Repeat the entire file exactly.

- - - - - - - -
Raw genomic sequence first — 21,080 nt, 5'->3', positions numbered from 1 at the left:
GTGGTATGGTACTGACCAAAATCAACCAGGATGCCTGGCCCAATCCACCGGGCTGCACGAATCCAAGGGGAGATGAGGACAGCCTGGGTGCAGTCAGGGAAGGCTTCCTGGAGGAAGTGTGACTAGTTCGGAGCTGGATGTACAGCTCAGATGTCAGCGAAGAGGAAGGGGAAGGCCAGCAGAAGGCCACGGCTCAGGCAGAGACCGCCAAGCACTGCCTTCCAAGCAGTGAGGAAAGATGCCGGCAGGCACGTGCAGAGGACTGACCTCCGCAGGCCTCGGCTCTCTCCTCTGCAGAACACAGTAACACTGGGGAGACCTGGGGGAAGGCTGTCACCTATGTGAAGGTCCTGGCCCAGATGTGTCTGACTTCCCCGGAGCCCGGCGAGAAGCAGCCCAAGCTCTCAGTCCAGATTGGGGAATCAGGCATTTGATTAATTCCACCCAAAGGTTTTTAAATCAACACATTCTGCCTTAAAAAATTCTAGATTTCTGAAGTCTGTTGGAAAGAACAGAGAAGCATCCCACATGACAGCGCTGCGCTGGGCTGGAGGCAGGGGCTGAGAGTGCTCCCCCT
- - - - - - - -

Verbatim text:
Raw genomic sequence first — 21,080 nt, 5'->3', positions numbered from 1 at the left:
GTGGTATGGTACTGACCAAAATCAACCAGGATGCCTGGCCCAATCCACCGGGCTGCACGAATCCAAGGGGAGATGAGGACAGCCTGGGTGCAGTCAGGGAAGGCTTCCTGGAGGAAGTGTGACTAGTTCGGAGCTGGATGTACAGCTCAGATGTCAGCGAAGAGGAAGGGGAAGGCCAGCAGAAGGCCACGGCTCAGGCAGAGACCGCCAAGCACTGCCTTCCAAGCAGTGAGGAAAGATGCCGGCAGGCACGTGCAGAGGACTGACCTCCGCAGGCCTCGGCTCTCTCCTCTGCAGAACACAGTAACACTGGGGAGACCTGGGGGAAGGCTGTCACCTATGTGAAGGTCCTGGCCCAGATGTGTCTGACTTCCCCGGAGCCCGGCGAGAAGCAGCCCAAGCTCTCAGTCCAGATTGGGGAATCAGGCATTTGATTAATTCCACCCAAAGGTTTTTAAATCAACACATTCTGCCTTAAAAAATTCTAGATTTCTGAAGTCTGTTGGAAAGAACAGAGAAGCATCCCACATGACAGCGCTGCGCTGGGCTGGAGGCAGGGGCTGAGAGTGCTCCCCCT